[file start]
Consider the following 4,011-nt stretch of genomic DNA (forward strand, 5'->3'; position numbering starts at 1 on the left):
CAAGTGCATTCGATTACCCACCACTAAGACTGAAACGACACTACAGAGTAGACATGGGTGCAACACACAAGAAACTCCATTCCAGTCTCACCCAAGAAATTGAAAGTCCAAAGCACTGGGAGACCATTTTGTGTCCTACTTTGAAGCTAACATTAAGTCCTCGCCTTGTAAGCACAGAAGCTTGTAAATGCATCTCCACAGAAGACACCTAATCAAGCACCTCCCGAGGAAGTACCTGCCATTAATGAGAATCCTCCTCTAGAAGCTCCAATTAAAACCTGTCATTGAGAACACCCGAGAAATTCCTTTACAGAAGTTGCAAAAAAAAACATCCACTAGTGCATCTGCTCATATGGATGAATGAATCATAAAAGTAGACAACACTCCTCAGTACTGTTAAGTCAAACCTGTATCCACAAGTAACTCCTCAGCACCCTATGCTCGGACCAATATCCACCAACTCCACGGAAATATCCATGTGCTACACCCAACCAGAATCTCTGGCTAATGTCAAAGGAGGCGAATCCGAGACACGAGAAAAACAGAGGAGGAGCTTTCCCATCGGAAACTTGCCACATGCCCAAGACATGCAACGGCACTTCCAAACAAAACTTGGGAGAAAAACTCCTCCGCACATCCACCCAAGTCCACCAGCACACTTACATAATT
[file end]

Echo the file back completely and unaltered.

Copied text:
Consider the following 4,011-nt stretch of genomic DNA (forward strand, 5'->3'; position numbering starts at 1 on the left):
CAAGTGCATTCGATTACCCACCACTAAGACTGAAACGACACTACAGAGTAGACATGGGTGCAACACACAAGAAACTCCATTCCAGTCTCACCCAAGAAATTGAAAGTCCAAAGCACTGGGAGACCATTTTGTGTCCTACTTTGAAGCTAACATTAAGTCCTCGCCTTGTAAGCACAGAAGCTTGTAAATGCATCTCCACAGAAGACACCTAATCAAGCACCTCCCGAGGAAGTACCTGCCATTAATGAGAATCCTCCTCTAGAAGCTCCAATTAAAACCTGTCATTGAGAACACCCGAGAAATTCCTTTACAGAAGTTGCAAAAAAAAACATCCACTAGTGCATCTGCTCATATGGATGAATGAATCATAAAAGTAGACAACACTCCTCAGTACTGTTAAGTCAAACCTGTATCCACAAGTAACTCCTCAGCACCCTATGCTCGGACCAATATCCACCAACTCCACGGAAATATCCATGTGCTACACCCAACCAGAATCTCTGGCTAATGTCAAAGGAGGCGAATCCGAGACACGAGAAAAACAGAGGAGGAGCTTTCCCATCGGAAACTTGCCACATGCCCAAGACATGCAACGGCACTTCCAAACAAAACTTGGGAGAAAAACTCCTCCGCACATCCACCCAAGTCCACCAGCACACTTACATAATT